Environmental costs assessment for improved environmental-economic account for Indonesia (2021)
Viktor Pirmana, Armida Salsiah Alisjahbana, Arief Anshory Yusuf, Rutger Hoekstra, and Arnold Tukker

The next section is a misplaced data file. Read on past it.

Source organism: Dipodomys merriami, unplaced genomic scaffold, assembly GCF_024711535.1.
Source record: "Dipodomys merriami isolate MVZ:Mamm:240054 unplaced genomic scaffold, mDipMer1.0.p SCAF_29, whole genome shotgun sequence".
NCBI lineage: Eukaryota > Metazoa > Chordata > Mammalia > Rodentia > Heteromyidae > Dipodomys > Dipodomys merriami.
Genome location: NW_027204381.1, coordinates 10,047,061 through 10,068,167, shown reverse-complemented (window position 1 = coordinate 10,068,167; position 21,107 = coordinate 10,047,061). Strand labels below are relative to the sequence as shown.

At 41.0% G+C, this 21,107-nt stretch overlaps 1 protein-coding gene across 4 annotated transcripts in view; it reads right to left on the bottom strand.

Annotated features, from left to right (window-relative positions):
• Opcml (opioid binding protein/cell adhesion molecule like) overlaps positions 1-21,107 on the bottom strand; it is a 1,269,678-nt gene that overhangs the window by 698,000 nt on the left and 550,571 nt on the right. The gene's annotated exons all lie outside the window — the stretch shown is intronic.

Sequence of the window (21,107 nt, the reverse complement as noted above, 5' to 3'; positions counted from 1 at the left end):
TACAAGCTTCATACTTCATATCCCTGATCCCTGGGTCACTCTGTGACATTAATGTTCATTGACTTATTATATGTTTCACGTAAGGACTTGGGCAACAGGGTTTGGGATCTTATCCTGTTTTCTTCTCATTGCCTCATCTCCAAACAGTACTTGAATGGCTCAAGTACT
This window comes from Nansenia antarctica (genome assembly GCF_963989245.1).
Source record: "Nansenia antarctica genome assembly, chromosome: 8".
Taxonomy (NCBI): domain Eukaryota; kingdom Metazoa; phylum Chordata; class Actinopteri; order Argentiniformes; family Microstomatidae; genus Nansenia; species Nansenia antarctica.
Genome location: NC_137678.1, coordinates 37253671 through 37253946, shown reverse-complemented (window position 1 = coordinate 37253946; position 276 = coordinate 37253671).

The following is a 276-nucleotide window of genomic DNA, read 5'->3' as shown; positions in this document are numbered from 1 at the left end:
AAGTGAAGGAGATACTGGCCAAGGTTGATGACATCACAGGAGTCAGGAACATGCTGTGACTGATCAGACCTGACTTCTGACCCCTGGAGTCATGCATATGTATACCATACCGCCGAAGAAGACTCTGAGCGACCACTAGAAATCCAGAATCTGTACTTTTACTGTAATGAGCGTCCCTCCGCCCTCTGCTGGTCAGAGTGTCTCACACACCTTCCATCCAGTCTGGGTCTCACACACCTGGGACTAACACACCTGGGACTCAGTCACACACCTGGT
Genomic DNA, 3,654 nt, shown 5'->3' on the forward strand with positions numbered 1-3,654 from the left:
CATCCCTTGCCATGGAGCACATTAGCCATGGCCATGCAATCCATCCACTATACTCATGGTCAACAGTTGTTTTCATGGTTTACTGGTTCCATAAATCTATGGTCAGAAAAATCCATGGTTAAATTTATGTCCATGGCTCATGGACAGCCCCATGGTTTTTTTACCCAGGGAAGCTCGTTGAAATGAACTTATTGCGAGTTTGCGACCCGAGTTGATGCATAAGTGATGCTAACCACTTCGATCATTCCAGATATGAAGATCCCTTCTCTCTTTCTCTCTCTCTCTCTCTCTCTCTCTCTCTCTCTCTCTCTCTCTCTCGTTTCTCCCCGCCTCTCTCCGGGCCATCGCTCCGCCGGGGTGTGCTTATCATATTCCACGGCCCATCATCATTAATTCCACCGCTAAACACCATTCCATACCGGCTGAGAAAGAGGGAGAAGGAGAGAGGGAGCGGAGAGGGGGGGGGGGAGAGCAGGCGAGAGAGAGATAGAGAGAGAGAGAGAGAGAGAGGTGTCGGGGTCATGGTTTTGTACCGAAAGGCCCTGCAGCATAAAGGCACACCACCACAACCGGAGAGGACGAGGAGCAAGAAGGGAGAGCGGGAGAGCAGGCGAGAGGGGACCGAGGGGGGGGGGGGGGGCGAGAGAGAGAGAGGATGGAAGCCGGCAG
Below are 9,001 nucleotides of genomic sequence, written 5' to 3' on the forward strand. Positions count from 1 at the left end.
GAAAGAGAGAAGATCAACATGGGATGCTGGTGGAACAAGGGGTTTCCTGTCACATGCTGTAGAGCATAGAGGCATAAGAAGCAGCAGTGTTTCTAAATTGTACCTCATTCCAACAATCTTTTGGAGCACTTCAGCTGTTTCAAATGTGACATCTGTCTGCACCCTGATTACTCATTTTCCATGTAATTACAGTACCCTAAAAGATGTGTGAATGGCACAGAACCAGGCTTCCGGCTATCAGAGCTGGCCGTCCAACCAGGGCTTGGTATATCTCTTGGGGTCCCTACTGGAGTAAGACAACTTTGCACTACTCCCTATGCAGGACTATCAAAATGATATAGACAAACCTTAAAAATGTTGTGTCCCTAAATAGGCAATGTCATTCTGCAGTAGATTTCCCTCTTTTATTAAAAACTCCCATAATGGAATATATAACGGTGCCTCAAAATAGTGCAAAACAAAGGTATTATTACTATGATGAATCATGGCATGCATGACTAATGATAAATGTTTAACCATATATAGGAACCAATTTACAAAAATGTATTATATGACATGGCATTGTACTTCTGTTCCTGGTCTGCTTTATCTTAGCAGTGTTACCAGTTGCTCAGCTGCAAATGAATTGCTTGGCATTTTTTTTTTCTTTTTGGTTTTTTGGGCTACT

The overall purpose of this study is to assess priorities for new environmental accounts in Indonesia. We use environmental costs related to air pollution and resource extraction in Indonesia as a measure for priority. This study uses the damage costs approach to estimate the environmental degradation costs value and the Net Present Value (NPV) approach to obtain the environmental cost of natural resources depletion of several natural resources that are most important for the Indonesian economy. Our estimate of the total environmental costs amounts to around 13% of GDP in 2010. Environmental costs are mostly due to depletion of energy and mineral resources, followed by environmental degradation cost from air pollution, and the use of forestry resources and related depletion of ecosystems. The Indonesian Central Bureau of Statistics (BPS) has already published damage costs data related to resource depletion, which we find is a priority. However, the BPS should consider completing its data with additional information on the depletion costs of ecosystem services related to forestry. Moreover, the BPS could expand Indonesia’s economic-environmental accounts by including environmental degradation costs due to air pollution. We found that from a substance perspective, the priorities are SOx, NOx, CO2, CH4, and particulate matter. At the same time, from a sector perspective, the priorities are electricity, manufacture of basic iron and steel and of ferro-alloys and first products thereof, mining of coal and lignite, and extraction of peat, because if the national accounts included the external costs of air pollution and the depletion of natural resources, these sectors would create a negative value-added.
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